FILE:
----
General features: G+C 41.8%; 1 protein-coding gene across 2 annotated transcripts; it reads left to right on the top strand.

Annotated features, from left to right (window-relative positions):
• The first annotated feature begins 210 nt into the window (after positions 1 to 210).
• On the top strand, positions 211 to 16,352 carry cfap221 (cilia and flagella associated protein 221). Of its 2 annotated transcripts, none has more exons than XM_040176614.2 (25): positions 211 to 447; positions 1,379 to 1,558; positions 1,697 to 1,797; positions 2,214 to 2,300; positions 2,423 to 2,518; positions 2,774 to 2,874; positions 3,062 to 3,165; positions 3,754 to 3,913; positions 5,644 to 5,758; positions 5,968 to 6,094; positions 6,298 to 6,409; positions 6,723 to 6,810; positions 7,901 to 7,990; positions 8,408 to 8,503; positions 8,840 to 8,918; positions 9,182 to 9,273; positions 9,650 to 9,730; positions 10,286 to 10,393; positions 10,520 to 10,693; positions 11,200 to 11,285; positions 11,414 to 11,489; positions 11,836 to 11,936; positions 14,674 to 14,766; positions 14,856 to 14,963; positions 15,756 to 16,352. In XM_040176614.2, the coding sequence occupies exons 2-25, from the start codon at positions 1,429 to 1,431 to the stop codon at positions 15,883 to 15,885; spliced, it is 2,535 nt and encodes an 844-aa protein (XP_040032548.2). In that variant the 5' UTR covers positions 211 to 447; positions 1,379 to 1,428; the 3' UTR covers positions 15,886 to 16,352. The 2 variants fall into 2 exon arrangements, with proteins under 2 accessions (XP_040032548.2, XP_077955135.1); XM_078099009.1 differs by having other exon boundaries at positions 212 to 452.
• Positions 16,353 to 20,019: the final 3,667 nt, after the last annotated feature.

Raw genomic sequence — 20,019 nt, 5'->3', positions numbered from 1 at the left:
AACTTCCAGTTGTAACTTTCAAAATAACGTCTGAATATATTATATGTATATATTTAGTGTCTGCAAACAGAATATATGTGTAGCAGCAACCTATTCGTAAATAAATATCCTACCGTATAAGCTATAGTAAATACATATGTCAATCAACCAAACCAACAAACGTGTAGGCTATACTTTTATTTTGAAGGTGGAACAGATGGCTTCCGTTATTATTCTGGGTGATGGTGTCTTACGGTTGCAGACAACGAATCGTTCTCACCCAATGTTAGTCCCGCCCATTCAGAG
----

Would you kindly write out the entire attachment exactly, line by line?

General features: G+C 41.8%; 1 protein-coding gene across 2 annotated transcripts; it reads left to right on the top strand.

Annotated features, from left to right (window-relative positions):
• The first annotated feature begins 210 nt into the window (after positions 1 to 210).
• On the top strand, positions 211 to 16,352 carry cfap221 (cilia and flagella associated protein 221). Of its 2 annotated transcripts, none has more exons than XM_040176614.2 (25): positions 211 to 447; positions 1,379 to 1,558; positions 1,697 to 1,797; positions 2,214 to 2,300; positions 2,423 to 2,518; positions 2,774 to 2,874; positions 3,062 to 3,165; positions 3,754 to 3,913; positions 5,644 to 5,758; positions 5,968 to 6,094; positions 6,298 to 6,409; positions 6,723 to 6,810; positions 7,901 to 7,990; positions 8,408 to 8,503; positions 8,840 to 8,918; positions 9,182 to 9,273; positions 9,650 to 9,730; positions 10,286 to 10,393; positions 10,520 to 10,693; positions 11,200 to 11,285; positions 11,414 to 11,489; positions 11,836 to 11,936; positions 14,674 to 14,766; positions 14,856 to 14,963; positions 15,756 to 16,352. In XM_040176614.2, the coding sequence occupies exons 2-25, from the start codon at positions 1,429 to 1,431 to the stop codon at positions 15,883 to 15,885; spliced, it is 2,535 nt and encodes an 844-aa protein (XP_040032548.2). In that variant the 5' UTR covers positions 211 to 447; positions 1,379 to 1,428; the 3' UTR covers positions 15,886 to 16,352. The 2 variants fall into 2 exon arrangements, with proteins under 2 accessions (XP_040032548.2, XP_077955135.1); XM_078099009.1 differs by having other exon boundaries at positions 212 to 452.
• Positions 16,353 to 20,019: the final 3,667 nt, after the last annotated feature.

Raw genomic sequence — 20,019 nt, 5'->3', positions numbered from 1 at the left:
AACTTCCAGTTGTAACTTTCAAAATAACGTCTGAATATATTATATGTATATATTTAGTGTCTGCAAACAGAATATATGTGTAGCAGCAACCTATTCGTAAATAAATATCCTACCGTATAAGCTATAGTAAATACATATGTCAATCAACCAAACCAACAAACGTGTAGGCTATACTTTTATTTTGAAGGTGGAACAGATGGCTTCCGTTATTATTCTGGGTGATGGTGTCTTACGGTTGCAGACAACGAATCGTTCTCACCCAATGTTAGTCCCGCCCATTCAGAG